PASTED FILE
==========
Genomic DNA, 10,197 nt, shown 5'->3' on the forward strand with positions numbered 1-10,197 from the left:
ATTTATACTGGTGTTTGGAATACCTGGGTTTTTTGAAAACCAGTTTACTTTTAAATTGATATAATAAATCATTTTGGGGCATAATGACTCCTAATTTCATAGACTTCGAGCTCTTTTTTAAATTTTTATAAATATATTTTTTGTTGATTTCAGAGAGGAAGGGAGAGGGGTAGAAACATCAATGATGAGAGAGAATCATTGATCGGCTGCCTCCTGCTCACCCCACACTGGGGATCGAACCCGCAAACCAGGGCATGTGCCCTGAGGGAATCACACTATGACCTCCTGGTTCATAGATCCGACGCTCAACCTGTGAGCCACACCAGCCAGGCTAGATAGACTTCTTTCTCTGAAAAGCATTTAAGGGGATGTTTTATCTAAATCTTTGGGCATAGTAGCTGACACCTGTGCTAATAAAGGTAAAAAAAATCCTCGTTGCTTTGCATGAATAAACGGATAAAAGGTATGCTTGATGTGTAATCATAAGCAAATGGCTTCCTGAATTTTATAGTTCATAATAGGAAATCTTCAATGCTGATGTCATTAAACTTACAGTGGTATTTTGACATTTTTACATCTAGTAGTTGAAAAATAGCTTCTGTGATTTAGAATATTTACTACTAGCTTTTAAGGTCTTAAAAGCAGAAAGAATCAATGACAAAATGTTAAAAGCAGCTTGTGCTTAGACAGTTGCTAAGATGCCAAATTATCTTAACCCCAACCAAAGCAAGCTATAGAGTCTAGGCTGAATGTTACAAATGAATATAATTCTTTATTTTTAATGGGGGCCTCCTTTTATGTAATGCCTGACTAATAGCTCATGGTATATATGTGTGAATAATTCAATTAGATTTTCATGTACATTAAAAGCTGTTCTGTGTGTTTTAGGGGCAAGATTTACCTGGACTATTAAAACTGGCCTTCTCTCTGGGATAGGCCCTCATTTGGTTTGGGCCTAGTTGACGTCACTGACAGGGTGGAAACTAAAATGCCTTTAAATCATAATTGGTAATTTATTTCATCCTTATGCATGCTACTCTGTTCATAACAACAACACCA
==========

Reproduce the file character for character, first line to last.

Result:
Genomic DNA, 10,197 nt, shown 5'->3' on the forward strand with positions numbered 1-10,197 from the left:
ATTTATACTGGTGTTTGGAATACCTGGGTTTTTTGAAAACCAGTTTACTTTTAAATTGATATAATAAATCATTTTGGGGCATAATGACTCCTAATTTCATAGACTTCGAGCTCTTTTTTAAATTTTTATAAATATATTTTTTGTTGATTTCAGAGAGGAAGGGAGAGGGGTAGAAACATCAATGATGAGAGAGAATCATTGATCGGCTGCCTCCTGCTCACCCCACACTGGGGATCGAACCCGCAAACCAGGGCATGTGCCCTGAGGGAATCACACTATGACCTCCTGGTTCATAGATCCGACGCTCAACCTGTGAGCCACACCAGCCAGGCTAGATAGACTTCTTTCTCTGAAAAGCATTTAAGGGGATGTTTTATCTAAATCTTTGGGCATAGTAGCTGACACCTGTGCTAATAAAGGTAAAAAAAATCCTCGTTGCTTTGCATGAATAAACGGATAAAAGGTATGCTTGATGTGTAATCATAAGCAAATGGCTTCCTGAATTTTATAGTTCATAATAGGAAATCTTCAATGCTGATGTCATTAAACTTACAGTGGTATTTTGACATTTTTACATCTAGTAGTTGAAAAATAGCTTCTGTGATTTAGAATATTTACTACTAGCTTTTAAGGTCTTAAAAGCAGAAAGAATCAATGACAAAATGTTAAAAGCAGCTTGTGCTTAGACAGTTGCTAAGATGCCAAATTATCTTAACCCCAACCAAAGCAAGCTATAGAGTCTAGGCTGAATGTTACAAATGAATATAATTCTTTATTTTTAATGGGGGCCTCCTTTTATGTAATGCCTGACTAATAGCTCATGGTATATATGTGTGAATAATTCAATTAGATTTTCATGTACATTAAAAGCTGTTCTGTGTGTTTTAGGGGCAAGATTTACCTGGACTATTAAAACTGGCCTTCTCTCTGGGATAGGCCCTCATTTGGTTTGGGCCTAGTTGACGTCACTGACAGGGTGGAAACTAAAATGCCTTTAAATCATAATTGGTAATTTATTTCATCCTTATGCATGCTACTCTGTTCATAACAACAACACCA